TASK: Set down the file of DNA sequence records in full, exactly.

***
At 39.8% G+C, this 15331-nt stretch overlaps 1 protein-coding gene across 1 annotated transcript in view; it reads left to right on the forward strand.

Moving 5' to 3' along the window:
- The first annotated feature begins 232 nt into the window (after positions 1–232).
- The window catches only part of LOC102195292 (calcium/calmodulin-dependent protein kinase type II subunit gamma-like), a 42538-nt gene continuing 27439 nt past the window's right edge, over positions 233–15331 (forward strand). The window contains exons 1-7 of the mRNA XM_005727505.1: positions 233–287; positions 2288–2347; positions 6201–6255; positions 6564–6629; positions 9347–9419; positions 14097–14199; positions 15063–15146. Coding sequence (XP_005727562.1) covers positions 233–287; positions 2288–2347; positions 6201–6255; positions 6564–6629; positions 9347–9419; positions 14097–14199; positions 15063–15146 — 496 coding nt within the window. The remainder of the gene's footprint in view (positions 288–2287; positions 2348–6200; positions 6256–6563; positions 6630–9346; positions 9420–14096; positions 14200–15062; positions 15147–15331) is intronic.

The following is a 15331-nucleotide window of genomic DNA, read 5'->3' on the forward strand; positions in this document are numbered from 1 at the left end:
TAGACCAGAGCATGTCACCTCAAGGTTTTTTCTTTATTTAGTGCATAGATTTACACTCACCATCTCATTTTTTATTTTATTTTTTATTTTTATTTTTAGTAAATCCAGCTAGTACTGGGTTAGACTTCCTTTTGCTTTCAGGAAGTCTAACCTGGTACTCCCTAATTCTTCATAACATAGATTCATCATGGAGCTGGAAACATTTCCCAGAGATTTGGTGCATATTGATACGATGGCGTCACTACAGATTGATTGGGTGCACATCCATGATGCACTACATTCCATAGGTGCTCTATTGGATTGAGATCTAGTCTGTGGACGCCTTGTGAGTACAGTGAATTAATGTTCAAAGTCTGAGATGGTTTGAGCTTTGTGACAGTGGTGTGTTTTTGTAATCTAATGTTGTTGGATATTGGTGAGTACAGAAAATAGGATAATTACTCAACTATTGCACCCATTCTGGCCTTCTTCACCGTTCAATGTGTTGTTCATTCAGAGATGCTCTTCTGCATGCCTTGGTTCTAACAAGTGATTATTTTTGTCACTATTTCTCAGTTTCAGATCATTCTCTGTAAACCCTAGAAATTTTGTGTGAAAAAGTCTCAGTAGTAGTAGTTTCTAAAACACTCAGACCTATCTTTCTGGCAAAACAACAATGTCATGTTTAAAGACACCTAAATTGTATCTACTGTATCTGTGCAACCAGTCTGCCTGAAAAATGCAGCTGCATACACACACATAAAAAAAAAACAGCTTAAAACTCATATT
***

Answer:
At 39.8% G+C, this 15331-nt stretch overlaps 1 protein-coding gene across 1 annotated transcript in view; it reads left to right on the forward strand.

Moving 5' to 3' along the window:
- The first annotated feature begins 232 nt into the window (after positions 1–232).
- The window catches only part of LOC102195292 (calcium/calmodulin-dependent protein kinase type II subunit gamma-like), a 42538-nt gene continuing 27439 nt past the window's right edge, over positions 233–15331 (forward strand). The window contains exons 1-7 of the mRNA XM_005727505.1: positions 233–287; positions 2288–2347; positions 6201–6255; positions 6564–6629; positions 9347–9419; positions 14097–14199; positions 15063–15146. Coding sequence (XP_005727562.1) covers positions 233–287; positions 2288–2347; positions 6201–6255; positions 6564–6629; positions 9347–9419; positions 14097–14199; positions 15063–15146 — 496 coding nt within the window. The remainder of the gene's footprint in view (positions 288–2287; positions 2348–6200; positions 6256–6563; positions 6630–9346; positions 9420–14096; positions 14200–15062; positions 15147–15331) is intronic.

The following is a 15331-nucleotide window of genomic DNA, read 5'->3' on the forward strand; positions in this document are numbered from 1 at the left end:
TAGACCAGAGCATGTCACCTCAAGGTTTTTTCTTTATTTAGTGCATAGATTTACACTCACCATCTCATTTTTTATTTTATTTTTTATTTTTATTTTTAGTAAATCCAGCTAGTACTGGGTTAGACTTCCTTTTGCTTTCAGGAAGTCTAACCTGGTACTCCCTAATTCTTCATAACATAGATTCATCATGGAGCTGGAAACATTTCCCAGAGATTTGGTGCATATTGATACGATGGCGTCACTACAGATTGATTGGGTGCACATCCATGATGCACTACATTCCATAGGTGCTCTATTGGATTGAGATCTAGTCTGTGGACGCCTTGTGAGTACAGTGAATTAATGTTCAAAGTCTGAGATGGTTTGAGCTTTGTGACAGTGGTGTGTTTTTGTAATCTAATGTTGTTGGATATTGGTGAGTACAGAAAATAGGATAATTACTCAACTATTGCACCCATTCTGGCCTTCTTCACCGTTCAATGTGTTGTTCATTCAGAGATGCTCTTCTGCATGCCTTGGTTCTAACAAGTGATTATTTTTGTCACTATTTCTCAGTTTCAGATCATTCTCTGTAAACCCTAGAAATTTTGTGTGAAAAAGTCTCAGTAGTAGTAGTTTCTAAAACACTCAGACCTATCTTTCTGGCAAAACAACAATGTCATGTTTAAAGACACCTAAATTGTATCTACTGTATCTGTGCAACCAGTCTGCCTGAAAAATGCAGCTGCATACACACACATAAAAAAAAAACAGCTTAAAACTCATATT